there is now a general acceptance that adaptation, not replacement, of customary tenures is the way forward. The Food and Agriculture Organization (FAO) of the United Nations endorses the adaptation approach to land tenure reform. Even the World Bank, for long a critic of customary tenures, has given ground, now recognising customary tenures as a viable basis for growth and development (Fingleton 2008: 10–11).

The adaptation approach to land reform is more likely to be acceptable to landowners, and, as the case studies have shown, landowners are already one step ahead of government policy and are adapting their customary land tenure systems by entering into informal agreements with ‘outsiders’. Proponents of land reform often portray customary land tenure as archaic, inflexible and inappropriate for the modern market context. They often claim that land registration and titling are necessary for raising agricultural productivity. Where there is pressure for land reform, the adaptability and flexibility of customary land tenure is often downplayed or ignored. Yet the case studies show that, in the absence of an effective land administration system and suitable state-led land reform, landowners seeking to capitalise on the demand for land are developing their own informal arrangements for land mobilisation and modifying customary land practices, in most cases successfully. Indeed, as shown in several parts of Africa, where land remains under customary tenure and demand for land by ‘outsiders’ is great, government efforts in land reform often lag well behind what is happening on the ground as landowners develop their own informal land arrangements (Chimhowu and Woodhouse 2006; Peters 2007; Becker 2013).

Where tenure practices are evolving rapidly, as in PNG, it is necessary, before embarking on land reform policies, that detailed empirical analysis be undertaken on how customary land tenure regimes are changing, the extent to which land is being excluded from customary ownership, and the basis and outcomes of land conflicts and dispossessions. For example, with the emergence of tensions among younger, second-generation migrants and landowners, and new forms of exclusion, both groups are seeking more formal arrangements. Landowners are seeking ways to ensure that their long-term customary tenure rights are not eroded, while some migrants are seeking to have formal recognition of their use rights to the land and more long-term security of tenure for housing and to pursue livelihoods. How will more formal or legal procedures be managed or regulated by the state, migrants, and landowner groups to provide some level of tenure security for migrants acquiring land, while recognising and preserving the underlying rights of landowners on the ground?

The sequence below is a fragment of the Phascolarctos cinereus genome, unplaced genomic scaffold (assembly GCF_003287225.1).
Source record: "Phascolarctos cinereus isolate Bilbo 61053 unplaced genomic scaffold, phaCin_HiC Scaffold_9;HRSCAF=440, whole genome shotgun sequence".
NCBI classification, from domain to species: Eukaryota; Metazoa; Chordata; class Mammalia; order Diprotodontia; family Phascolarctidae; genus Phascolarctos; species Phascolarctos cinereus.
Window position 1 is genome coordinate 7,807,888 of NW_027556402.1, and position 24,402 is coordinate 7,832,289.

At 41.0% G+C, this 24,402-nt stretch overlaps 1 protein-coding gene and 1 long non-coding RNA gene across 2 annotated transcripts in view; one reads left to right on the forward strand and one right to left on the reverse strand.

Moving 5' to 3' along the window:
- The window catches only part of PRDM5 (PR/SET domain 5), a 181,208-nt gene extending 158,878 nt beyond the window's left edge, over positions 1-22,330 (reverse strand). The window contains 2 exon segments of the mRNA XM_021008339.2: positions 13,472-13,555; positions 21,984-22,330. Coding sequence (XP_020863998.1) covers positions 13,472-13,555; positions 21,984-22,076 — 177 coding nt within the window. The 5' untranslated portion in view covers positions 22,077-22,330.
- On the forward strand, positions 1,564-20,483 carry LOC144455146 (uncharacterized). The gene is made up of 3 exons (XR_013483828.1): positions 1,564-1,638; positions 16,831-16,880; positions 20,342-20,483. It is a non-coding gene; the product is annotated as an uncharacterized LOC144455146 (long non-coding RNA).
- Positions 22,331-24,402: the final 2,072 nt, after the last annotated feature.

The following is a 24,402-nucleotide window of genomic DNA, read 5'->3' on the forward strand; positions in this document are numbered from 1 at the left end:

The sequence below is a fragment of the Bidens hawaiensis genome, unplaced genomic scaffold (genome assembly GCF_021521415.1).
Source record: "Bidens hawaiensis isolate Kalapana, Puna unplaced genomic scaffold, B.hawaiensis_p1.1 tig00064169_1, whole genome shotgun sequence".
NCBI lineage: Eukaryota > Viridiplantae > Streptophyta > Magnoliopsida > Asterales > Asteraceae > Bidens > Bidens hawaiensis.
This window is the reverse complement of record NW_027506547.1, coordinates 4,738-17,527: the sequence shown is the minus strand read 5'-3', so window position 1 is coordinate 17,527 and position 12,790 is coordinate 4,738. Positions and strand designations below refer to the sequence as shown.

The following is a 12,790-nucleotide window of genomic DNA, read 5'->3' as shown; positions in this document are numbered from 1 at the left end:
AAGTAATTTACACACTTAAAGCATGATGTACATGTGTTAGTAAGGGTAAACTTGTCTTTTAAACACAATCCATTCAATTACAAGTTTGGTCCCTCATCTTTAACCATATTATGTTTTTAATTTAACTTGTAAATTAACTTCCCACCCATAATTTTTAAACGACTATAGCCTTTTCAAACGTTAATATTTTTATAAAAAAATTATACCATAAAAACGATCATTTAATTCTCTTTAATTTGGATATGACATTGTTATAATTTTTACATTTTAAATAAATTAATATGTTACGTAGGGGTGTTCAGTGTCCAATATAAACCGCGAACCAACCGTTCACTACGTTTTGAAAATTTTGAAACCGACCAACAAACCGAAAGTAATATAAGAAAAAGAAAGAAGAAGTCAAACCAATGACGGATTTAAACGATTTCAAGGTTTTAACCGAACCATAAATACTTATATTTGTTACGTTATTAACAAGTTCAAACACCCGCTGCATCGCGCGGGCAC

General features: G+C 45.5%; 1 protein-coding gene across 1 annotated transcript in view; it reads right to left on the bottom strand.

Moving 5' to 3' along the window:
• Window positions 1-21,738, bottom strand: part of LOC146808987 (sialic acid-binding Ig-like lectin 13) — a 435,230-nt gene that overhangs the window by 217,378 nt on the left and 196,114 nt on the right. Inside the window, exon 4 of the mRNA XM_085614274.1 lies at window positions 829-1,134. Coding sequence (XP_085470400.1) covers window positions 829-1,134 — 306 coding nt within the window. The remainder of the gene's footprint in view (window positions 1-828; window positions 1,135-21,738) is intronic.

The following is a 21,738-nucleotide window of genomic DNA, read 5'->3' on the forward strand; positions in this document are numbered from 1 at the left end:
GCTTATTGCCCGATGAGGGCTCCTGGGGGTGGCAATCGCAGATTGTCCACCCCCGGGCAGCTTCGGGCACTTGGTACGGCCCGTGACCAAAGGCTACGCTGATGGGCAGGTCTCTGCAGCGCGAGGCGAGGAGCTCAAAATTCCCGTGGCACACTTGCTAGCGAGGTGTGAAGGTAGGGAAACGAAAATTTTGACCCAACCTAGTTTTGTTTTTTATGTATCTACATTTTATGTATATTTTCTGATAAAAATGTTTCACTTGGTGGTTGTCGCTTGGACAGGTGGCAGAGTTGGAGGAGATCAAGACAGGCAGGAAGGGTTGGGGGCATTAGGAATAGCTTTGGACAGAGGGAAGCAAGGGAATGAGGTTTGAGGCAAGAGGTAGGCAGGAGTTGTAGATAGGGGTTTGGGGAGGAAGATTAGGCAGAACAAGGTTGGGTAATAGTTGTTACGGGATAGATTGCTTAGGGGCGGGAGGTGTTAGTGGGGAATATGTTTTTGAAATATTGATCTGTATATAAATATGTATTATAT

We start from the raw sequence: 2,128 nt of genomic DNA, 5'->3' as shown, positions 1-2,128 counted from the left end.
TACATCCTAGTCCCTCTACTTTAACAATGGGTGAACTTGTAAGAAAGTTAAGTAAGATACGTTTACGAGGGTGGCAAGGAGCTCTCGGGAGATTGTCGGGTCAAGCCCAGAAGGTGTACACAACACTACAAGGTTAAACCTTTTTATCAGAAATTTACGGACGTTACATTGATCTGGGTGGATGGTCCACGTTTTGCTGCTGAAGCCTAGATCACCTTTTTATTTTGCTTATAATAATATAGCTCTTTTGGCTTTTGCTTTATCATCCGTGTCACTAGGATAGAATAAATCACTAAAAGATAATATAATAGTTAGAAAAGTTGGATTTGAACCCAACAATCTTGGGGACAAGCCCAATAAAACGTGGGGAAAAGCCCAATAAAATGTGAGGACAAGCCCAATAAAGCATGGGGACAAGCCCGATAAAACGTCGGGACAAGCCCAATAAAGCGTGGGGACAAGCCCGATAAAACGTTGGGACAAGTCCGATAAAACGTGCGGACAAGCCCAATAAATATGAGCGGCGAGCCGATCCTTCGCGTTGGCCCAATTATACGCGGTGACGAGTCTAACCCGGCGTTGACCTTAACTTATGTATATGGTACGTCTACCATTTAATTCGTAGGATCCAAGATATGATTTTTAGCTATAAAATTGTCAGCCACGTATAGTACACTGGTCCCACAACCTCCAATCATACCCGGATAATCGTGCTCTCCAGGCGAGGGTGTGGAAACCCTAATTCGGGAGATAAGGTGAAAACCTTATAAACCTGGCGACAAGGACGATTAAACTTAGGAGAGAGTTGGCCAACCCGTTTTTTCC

More challenging will be how policy makers can develop an effective reform program and land administration system to accommodate the range of informal and semi-formal arrangements already well established, and gain the cooperation and trust of landowners in the land reform agenda. Any new government system seeking to mobilise customary land for housing and livelihoods for ‘outsiders’ will find it difficult to compete with existing informal systems already widespread and operating for several decades in many parts of PNG. The policy aim should be to find a way to complement and build on existing informal institutions and land transaction agreements that recognise underlying customary ownership. To achieve this means developing procedures and practices, in consultation with landowning groups, local government and migrants, which ideally build on indigenous notions of land tenure to provide tenure security to both groups.